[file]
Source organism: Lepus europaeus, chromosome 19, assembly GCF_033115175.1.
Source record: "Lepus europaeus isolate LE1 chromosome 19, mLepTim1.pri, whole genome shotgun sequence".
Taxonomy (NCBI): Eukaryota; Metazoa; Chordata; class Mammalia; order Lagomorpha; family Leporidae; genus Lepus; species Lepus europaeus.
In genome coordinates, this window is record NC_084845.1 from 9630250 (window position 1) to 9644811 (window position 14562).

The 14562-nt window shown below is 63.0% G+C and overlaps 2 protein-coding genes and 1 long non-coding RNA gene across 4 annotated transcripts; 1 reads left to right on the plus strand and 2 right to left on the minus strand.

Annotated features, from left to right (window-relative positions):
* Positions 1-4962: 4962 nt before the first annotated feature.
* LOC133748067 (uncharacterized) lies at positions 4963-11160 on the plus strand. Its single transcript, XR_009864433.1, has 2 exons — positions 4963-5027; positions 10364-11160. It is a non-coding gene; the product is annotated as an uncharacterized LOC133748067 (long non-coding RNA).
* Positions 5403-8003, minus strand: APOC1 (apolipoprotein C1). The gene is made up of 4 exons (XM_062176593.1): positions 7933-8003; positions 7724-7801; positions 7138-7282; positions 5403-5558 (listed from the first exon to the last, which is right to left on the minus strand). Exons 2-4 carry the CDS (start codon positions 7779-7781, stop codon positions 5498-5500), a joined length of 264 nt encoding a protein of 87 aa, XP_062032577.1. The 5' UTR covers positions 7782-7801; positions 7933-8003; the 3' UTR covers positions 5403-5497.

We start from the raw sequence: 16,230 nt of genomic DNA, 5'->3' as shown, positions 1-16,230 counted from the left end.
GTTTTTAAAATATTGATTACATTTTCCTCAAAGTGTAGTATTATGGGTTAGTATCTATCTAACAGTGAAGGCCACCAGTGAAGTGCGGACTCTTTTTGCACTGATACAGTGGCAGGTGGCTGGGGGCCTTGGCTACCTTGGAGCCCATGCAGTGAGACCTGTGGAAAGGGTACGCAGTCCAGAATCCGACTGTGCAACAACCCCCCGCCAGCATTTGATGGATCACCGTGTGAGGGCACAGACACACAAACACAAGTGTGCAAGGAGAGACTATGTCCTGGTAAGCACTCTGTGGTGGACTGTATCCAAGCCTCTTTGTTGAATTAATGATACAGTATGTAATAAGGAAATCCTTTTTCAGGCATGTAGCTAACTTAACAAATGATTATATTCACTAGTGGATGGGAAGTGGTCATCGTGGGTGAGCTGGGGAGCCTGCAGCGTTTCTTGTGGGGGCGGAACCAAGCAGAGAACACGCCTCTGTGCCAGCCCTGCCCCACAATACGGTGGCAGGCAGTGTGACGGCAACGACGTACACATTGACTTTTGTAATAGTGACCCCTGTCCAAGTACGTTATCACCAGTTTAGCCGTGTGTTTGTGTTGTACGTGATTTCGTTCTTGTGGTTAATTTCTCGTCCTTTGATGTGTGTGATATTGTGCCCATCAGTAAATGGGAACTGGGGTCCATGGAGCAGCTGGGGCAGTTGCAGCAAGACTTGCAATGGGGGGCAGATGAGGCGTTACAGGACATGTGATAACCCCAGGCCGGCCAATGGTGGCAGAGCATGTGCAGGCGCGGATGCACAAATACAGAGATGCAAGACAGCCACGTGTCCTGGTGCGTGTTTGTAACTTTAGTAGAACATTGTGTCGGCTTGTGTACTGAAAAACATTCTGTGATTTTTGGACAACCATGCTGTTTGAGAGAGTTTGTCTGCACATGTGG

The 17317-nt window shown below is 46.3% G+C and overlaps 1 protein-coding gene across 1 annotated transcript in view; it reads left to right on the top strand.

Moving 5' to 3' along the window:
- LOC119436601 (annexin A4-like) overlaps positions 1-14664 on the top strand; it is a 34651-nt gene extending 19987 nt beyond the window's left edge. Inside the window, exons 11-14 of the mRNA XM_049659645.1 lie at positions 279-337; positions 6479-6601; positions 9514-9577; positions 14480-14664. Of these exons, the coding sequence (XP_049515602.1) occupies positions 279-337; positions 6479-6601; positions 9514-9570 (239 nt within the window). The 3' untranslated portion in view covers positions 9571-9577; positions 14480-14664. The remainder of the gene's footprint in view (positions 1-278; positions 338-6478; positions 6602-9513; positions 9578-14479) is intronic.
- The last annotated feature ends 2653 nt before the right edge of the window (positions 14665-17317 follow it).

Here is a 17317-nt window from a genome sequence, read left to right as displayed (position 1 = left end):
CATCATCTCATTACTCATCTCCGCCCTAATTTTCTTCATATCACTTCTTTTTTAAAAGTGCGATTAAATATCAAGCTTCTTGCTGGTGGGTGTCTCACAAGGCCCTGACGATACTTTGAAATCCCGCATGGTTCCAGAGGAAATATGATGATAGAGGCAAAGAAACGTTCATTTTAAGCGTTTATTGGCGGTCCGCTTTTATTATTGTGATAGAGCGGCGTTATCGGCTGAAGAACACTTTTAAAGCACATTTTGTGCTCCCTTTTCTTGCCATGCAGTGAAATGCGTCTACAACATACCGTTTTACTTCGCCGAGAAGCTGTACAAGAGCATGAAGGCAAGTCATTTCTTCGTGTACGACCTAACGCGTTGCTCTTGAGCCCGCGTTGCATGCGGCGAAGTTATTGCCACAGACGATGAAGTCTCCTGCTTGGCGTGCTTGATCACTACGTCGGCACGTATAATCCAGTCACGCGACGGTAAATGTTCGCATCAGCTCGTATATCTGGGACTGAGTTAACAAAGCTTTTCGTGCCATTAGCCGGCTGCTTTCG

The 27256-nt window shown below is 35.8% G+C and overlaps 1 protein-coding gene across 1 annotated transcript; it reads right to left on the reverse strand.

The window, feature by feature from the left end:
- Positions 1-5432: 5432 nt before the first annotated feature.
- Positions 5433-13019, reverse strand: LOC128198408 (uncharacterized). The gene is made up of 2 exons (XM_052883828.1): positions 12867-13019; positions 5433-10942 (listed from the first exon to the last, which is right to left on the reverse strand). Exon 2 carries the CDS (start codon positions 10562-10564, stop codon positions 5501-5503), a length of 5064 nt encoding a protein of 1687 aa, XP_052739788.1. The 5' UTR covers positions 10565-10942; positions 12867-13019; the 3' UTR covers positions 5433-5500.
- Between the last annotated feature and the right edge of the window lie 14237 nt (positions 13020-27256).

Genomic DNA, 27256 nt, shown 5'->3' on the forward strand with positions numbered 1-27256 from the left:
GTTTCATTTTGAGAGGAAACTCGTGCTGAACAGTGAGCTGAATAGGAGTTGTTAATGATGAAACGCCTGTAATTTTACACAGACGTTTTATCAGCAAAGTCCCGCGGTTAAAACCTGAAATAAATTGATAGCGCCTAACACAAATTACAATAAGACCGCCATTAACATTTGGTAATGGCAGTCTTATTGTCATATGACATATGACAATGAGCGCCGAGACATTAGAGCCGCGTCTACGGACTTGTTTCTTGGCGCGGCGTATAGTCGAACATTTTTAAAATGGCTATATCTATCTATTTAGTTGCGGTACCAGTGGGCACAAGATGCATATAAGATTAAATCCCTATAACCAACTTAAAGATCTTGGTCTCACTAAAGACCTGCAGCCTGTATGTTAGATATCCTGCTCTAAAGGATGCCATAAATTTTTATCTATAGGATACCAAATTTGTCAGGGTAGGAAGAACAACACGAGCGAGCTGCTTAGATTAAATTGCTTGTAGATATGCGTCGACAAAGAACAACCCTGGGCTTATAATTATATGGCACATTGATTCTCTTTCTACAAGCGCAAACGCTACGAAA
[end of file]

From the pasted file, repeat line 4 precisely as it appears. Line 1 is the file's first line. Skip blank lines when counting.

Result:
In genome coordinates, this window is record NC_084845.1 from 9630250 (window position 1) to 9644811 (window position 14562).